Applying Design Thinking to Enterprise AR

We’ve created this example to explain how our user-centred design process works, what are the deliverables and the advantages. Please note that this is based on a real use case.


Pipe Corp is an established enterprise with industrial technicians working on water and gas piping. Their technician work across multiple sites, depending on operations and needs of the enterprise.
Pipe Corp has a need to open and close valves in time critical scenarios to maximise system output and minimise delays and downtime.

Human error is a common issue and can be costly or even dangerous, depending on which valves are incorrectly operated and which moment.

“Can you help us design a solution that will improve efficiency and reduce human error?”

What we did

By using our user-centred design approach, we were able to research and understand what is the reality of valve management at Pipe Corp. We did this by observing how the workers did their job and mapping out their taskflows.

User adoption was a critical KPIs for Pipe Corp. A worker-centred design approach allowed to identify and design a solution that fits into the way workers do their job, rather than being forced onto theme.

Task analysis, pain points and opportunities

After a series of contextual observations of the technician workflow we created a visualisation of the different tasks, as they are currently being done.

The analysis would be composed by a series of lanes: the steps and sub-task, a measure of the user satisfaction and pain points over time, the analysis of the risks at each stage, the opportunities where a technological solution could help.

Risk Assessment
Opportunities for AR
Task is broken down into steps and sub-task

It’s key to understand the work from the worker’s experience of doing it,
not from corporate manuals of how it should be done.

Capturing and recording workers needs and KPIs

Next step was to capture and document the user needs and requirements so that they feed into the AR solution design process.

Every user need is identified and associated with the equivalent KPI. This ensure that the following design phase will be driven by what both the user and the business need
Technical feasibility of potential solution is done at early stages
Every user need is identified and associated with the equivalent KPI. This ensure that the following design phase will be driven by what both the user and the business need

Design and prototyping with data

Designing at Threesixty Reality starts with data gathered from user research. It’s key to the success of every solution to have designs that are based on data and evidence.

For Pipe Corp. we had the opportunity to explore a series of design solutions and hardware option. Together with the Pipe Corp. we selected the Realwear HMT-1 because it was key for the technician to be able to operate completely hands-free.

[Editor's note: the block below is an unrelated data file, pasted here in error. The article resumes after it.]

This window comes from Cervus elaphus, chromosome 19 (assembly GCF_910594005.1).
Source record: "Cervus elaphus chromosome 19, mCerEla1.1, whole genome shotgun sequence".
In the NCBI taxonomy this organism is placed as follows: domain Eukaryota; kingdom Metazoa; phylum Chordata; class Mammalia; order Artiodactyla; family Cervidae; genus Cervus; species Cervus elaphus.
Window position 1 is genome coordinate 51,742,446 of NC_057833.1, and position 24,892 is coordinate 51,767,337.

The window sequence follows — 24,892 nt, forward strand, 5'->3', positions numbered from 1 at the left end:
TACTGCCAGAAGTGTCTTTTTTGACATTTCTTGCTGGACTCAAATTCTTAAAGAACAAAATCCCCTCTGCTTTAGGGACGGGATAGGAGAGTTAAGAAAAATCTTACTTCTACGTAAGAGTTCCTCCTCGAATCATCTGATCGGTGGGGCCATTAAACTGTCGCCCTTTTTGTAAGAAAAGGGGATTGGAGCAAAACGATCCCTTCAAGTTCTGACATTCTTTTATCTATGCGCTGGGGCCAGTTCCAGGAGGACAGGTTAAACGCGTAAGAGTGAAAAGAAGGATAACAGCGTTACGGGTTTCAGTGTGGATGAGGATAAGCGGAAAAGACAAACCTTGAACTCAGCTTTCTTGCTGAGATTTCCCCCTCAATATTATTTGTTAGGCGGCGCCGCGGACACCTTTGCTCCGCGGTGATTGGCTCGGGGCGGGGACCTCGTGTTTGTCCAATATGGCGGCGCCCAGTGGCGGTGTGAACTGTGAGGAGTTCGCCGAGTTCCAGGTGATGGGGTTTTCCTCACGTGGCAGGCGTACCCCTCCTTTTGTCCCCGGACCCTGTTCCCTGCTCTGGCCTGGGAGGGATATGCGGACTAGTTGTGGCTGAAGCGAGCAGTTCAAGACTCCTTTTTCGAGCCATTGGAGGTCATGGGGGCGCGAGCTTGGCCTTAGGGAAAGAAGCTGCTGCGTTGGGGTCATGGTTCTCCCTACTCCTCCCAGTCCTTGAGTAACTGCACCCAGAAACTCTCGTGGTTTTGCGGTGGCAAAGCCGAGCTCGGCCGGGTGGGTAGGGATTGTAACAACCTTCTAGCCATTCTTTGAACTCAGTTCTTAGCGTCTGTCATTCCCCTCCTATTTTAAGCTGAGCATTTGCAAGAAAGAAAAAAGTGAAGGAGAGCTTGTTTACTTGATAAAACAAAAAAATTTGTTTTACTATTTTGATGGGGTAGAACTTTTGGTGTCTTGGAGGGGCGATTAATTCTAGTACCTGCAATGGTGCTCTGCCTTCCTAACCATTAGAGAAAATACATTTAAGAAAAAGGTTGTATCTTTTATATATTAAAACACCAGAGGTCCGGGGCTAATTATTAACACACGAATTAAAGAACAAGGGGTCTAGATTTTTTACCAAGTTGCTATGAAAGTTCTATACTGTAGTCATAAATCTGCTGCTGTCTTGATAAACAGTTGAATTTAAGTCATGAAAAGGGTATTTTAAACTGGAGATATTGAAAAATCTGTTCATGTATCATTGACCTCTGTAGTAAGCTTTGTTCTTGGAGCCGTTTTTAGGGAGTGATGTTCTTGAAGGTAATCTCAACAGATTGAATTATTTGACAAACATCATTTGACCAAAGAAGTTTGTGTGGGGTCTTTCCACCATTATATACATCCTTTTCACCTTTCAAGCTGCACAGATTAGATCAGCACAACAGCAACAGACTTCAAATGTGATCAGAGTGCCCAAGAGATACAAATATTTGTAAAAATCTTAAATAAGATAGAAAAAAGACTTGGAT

The HMT-1 uses front and rear microphones and a ‘say what you see’ interaction paradigm. Compared to a conversational UI like Google Assistant, the HMT-1 operates with a more concise and direct set of commands.

Another important design consideration is that the real-estate available is limited and the periphery of the screen not always visible or in focus.

User requirement coming from the research process
KPIs and user metrics for the design to consider

We use prototyping as a tool to understand users and generate feedback.
For Pipe Corp. we started off with paper prototyping, which is always low effort but allows to share and get feedback on initial designs.

The prototyping process has then taken us to an interactive prototype built in Unity and Vuforia, which has then been used in a series of usability evaluations with the technicians.

Usability evaluation and design iterations

We carried out a series of usability sessions with 15 technicians to gather feedback on the taskflow design and the interactions with the HMT-1 headset.

The sessions were structured in a set of tasks that had been designed in relation to the goals and key metrics of the project. The participants were asked to perform the task and the sessions were moderated by a senior UX researcher.

As a result of these sessions, the design of the prototype has been iterated based on the findings.

One findings was that technicians often turn their head away from the valve, to look at their toolbox or talk to a colleague. In doing so, they would lose the information they’ve initially focused on.

The design was iterated to created a ‘locked’ state for the AR overlays so that, when in ‘task mode’, the technician could look away without losing the important details about the identified valve.


Following the research and the designs, we produced a design solution that would improve the key metrics that Pipe Corp. wanted to work on and at the same time kept the workers involved throughout the whole design process, resulting into an easier transition and a higher user adoption of the new AR solution.